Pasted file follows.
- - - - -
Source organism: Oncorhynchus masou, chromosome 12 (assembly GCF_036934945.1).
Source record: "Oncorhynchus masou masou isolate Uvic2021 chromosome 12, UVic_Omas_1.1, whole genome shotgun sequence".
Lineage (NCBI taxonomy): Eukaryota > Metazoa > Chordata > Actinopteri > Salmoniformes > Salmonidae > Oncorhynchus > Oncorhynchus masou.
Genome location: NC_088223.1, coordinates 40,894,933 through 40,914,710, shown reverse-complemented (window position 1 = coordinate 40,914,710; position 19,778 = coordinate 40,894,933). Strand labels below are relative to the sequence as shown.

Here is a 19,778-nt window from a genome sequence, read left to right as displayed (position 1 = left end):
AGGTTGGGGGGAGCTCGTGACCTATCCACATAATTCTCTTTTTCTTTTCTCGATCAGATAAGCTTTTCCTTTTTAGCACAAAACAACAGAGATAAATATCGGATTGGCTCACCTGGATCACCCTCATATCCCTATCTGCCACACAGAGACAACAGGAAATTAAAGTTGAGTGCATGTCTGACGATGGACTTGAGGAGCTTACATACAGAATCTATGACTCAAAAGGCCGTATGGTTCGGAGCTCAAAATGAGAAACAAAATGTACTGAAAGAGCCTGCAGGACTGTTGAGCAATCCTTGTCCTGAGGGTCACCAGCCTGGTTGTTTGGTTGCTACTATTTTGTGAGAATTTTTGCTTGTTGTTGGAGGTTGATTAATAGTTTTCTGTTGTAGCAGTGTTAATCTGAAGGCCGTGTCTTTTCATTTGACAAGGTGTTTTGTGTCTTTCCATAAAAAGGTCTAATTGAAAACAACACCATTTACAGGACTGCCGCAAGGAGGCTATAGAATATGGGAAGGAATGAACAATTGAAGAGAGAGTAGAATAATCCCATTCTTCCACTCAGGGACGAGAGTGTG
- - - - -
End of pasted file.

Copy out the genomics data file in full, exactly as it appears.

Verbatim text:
Source organism: Oncorhynchus masou, chromosome 12 (assembly GCF_036934945.1).
Source record: "Oncorhynchus masou masou isolate Uvic2021 chromosome 12, UVic_Omas_1.1, whole genome shotgun sequence".
Lineage (NCBI taxonomy): Eukaryota > Metazoa > Chordata > Actinopteri > Salmoniformes > Salmonidae > Oncorhynchus > Oncorhynchus masou.
Genome location: NC_088223.1, coordinates 40,894,933 through 40,914,710, shown reverse-complemented (window position 1 = coordinate 40,914,710; position 19,778 = coordinate 40,894,933). Strand labels below are relative to the sequence as shown.

Here is a 19,778-nt window from a genome sequence, read left to right as displayed (position 1 = left end):
AGGTTGGGGGGAGCTCGTGACCTATCCACATAATTCTCTTTTTCTTTTCTCGATCAGATAAGCTTTTCCTTTTTAGCACAAAACAACAGAGATAAATATCGGATTGGCTCACCTGGATCACCCTCATATCCCTATCTGCCACACAGAGACAACAGGAAATTAAAGTTGAGTGCATGTCTGACGATGGACTTGAGGAGCTTACATACAGAATCTATGACTCAAAAGGCCGTATGGTTCGGAGCTCAAAATGAGAAACAAAATGTACTGAAAGAGCCTGCAGGACTGTTGAGCAATCCTTGTCCTGAGGGTCACCAGCCTGGTTGTTTGGTTGCTACTATTTTGTGAGAATTTTTGCTTGTTGTTGGAGGTTGATTAATAGTTTTCTGTTGTAGCAGTGTTAATCTGAAGGCCGTGTCTTTTCATTTGACAAGGTGTTTTGTGTCTTTCCATAAAAAGGTCTAATTGAAAACAACACCATTTACAGGACTGCCGCAAGGAGGCTATAGAATATGGGAAGGAATGAACAATTGAAGAGAGAGTAGAATAATCCCATTCTTCCACTCAGGGACGAGAGTGTG